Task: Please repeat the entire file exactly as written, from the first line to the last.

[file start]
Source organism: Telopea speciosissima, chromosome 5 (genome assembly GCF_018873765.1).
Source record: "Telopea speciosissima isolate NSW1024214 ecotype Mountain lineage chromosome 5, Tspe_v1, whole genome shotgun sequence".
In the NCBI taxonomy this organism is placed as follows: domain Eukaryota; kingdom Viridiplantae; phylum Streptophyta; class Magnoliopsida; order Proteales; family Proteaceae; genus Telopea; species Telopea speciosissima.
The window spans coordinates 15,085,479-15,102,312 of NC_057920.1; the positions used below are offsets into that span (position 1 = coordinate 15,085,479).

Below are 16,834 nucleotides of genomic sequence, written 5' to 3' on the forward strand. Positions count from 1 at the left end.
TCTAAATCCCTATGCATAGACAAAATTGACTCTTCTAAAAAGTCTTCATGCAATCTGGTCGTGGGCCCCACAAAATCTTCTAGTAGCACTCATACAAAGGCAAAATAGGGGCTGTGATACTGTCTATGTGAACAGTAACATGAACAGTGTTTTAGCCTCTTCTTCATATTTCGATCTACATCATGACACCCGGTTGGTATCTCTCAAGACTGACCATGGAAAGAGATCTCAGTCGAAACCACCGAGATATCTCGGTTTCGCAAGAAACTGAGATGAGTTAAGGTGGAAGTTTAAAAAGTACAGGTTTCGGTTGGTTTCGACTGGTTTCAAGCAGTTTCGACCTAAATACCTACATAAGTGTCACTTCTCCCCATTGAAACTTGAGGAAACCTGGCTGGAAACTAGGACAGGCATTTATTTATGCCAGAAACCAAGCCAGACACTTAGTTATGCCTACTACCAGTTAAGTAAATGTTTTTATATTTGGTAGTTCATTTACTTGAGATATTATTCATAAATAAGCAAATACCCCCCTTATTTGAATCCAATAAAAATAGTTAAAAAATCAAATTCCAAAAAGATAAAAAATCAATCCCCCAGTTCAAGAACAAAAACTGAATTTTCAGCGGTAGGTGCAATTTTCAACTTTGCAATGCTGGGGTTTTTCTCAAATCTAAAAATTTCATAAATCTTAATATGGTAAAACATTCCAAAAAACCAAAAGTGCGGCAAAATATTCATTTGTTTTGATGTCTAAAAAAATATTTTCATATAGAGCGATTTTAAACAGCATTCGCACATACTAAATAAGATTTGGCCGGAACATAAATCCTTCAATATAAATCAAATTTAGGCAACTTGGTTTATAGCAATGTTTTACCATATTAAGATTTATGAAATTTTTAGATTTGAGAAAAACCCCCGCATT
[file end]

Source organism: Telopea speciosissima, chromosome 5 (genome assembly GCF_018873765.1).
Source record: "Telopea speciosissima isolate NSW1024214 ecotype Mountain lineage chromosome 5, Tspe_v1, whole genome shotgun sequence".
In the NCBI taxonomy this organism is placed as follows: domain Eukaryota; kingdom Viridiplantae; phylum Streptophyta; class Magnoliopsida; order Proteales; family Proteaceae; genus Telopea; species Telopea speciosissima.
The window spans coordinates 15,085,479-15,102,312 of NC_057920.1; the positions used below are offsets into that span (position 1 = coordinate 15,085,479).

Below are 16,834 nucleotides of genomic sequence, written 5' to 3' on the forward strand. Positions count from 1 at the left end.
TCTAAATCCCTATGCATAGACAAAATTGACTCTTCTAAAAAGTCTTCATGCAATCTGGTCGTGGGCCCCACAAAATCTTCTAGTAGCACTCATACAAAGGCAAAATAGGGGCTGTGATACTGTCTATGTGAACAGTAACATGAACAGTGTTTTAGCCTCTTCTTCATATTTCGATCTACATCATGACACCCGGTTGGTATCTCTCAAGACTGACCATGGAAAGAGATCTCAGTCGAAACCACCGAGATATCTCGGTTTCGCAAGAAACTGAGATGAGTTAAGGTGGAAGTTTAAAAAGTACAGGTTTCGGTTGGTTTCGACTGGTTTCAAGCAGTTTCGACCTAAATACCTACATAAGTGTCACTTCTCCCCATTGAAACTTGAGGAAACCTGGCTGGAAACTAGGACAGGCATTTATTTATGCCAGAAACCAAGCCAGACACTTAGTTATGCCTACTACCAGTTAAGTAAATGTTTTTATATTTGGTAGTTCATTTACTTGAGATATTATTCATAAATAAGCAAATACCCCCCTTATTTGAATCCAATAAAAATAGTTAAAAAATCAAATTCCAAAAAGATAAAAAATCAATCCCCCAGTTCAAGAACAAAAACTGAATTTTCAGCGGTAGGTGCAATTTTCAACTTTGCAATGCTGGGGTTTTTCTCAAATCTAAAAATTTCATAAATCTTAATATGGTAAAACATTCCAAAAAACCAAAAGTGCGGCAAAATATTCATTTGTTTTGATGTCTAAAAAAATATTTTCATATAGAGCGATTTTAAACAGCATTCGCACATACTAAATAAGATTTGGCCGGAACATAAATCCTTCAATATAAATCAAATTTAGGCAACTTGGTTTATAGCAATGTTTTACCATATTAAGATTTATGAAATTTTTAGATTTGAGAAAAACCCCCGCATT